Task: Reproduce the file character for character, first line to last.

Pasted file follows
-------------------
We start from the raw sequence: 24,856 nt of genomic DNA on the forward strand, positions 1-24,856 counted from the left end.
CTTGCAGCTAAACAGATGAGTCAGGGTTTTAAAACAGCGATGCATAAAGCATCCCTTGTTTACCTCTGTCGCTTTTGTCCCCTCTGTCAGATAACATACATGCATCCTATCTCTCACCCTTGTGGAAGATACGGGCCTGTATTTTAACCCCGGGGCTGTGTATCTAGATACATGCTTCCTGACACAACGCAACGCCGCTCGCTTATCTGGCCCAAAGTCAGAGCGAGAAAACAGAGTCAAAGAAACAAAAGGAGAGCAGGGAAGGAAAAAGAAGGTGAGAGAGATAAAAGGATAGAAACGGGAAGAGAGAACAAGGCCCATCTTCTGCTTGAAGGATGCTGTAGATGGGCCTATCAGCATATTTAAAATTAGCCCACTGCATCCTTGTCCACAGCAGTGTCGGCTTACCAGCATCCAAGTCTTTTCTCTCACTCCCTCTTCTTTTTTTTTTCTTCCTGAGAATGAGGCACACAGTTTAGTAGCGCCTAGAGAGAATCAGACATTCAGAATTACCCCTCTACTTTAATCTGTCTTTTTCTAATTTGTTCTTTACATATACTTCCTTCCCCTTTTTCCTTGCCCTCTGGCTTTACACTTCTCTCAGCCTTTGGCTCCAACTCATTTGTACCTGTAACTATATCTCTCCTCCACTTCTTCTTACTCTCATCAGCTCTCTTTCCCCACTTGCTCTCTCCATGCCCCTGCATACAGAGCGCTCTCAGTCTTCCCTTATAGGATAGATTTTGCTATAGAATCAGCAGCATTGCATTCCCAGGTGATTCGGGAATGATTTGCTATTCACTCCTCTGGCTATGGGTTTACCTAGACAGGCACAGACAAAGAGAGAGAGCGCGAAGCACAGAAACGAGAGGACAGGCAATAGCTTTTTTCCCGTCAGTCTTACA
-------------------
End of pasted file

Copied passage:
We start from the raw sequence: 24,856 nt of genomic DNA on the forward strand, positions 1-24,856 counted from the left end.
CTTGCAGCTAAACAGATGAGTCAGGGTTTTAAAACAGCGATGCATAAAGCATCCCTTGTTTACCTCTGTCGCTTTTGTCCCCTCTGTCAGATAACATACATGCATCCTATCTCTCACCCTTGTGGAAGATACGGGCCTGTATTTTAACCCCGGGGCTGTGTATCTAGATACATGCTTCCTGACACAACGCAACGCCGCTCGCTTATCTGGCCCAAAGTCAGAGCGAGAAAACAGAGTCAAAGAAACAAAAGGAGAGCAGGGAAGGAAAAAGAAGGTGAGAGAGATAAAAGGATAGAAACGGGAAGAGAGAACAAGGCCCATCTTCTGCTTGAAGGATGCTGTAGATGGGCCTATCAGCATATTTAAAATTAGCCCACTGCATCCTTGTCCACAGCAGTGTCGGCTTACCAGCATCCAAGTCTTTTCTCTCACTCCCTCTTCTTTTTTTTTTCTTCCTGAGAATGAGGCACACAGTTTAGTAGCGCCTAGAGAGAATCAGACATTCAGAATTACCCCTCTACTTTAATCTGTCTTTTTCTAATTTGTTCTTTACATATACTTCCTTCCCCTTTTTCCTTGCCCTCTGGCTTTACACTTCTCTCAGCCTTTGGCTCCAACTCATTTGTACCTGTAACTATATCTCTCCTCCACTTCTTCTTACTCTCATCAGCTCTCTTTCCCCACTTGCTCTCTCCATGCCCCTGCATACAGAGCGCTCTCAGTCTTCCCTTATAGGATAGATTTTGCTATAGAATCAGCAGCATTGCATTCCCAGGTGATTCGGGAATGATTTGCTATTCACTCCTCTGGCTATGGGTTTACCTAGACAGGCACAGACAAAGAGAGAGAGCGCGAAGCACAGAAACGAGAGGACAGGCAATAGCTTTTTTCCCGTCAGTCTTACA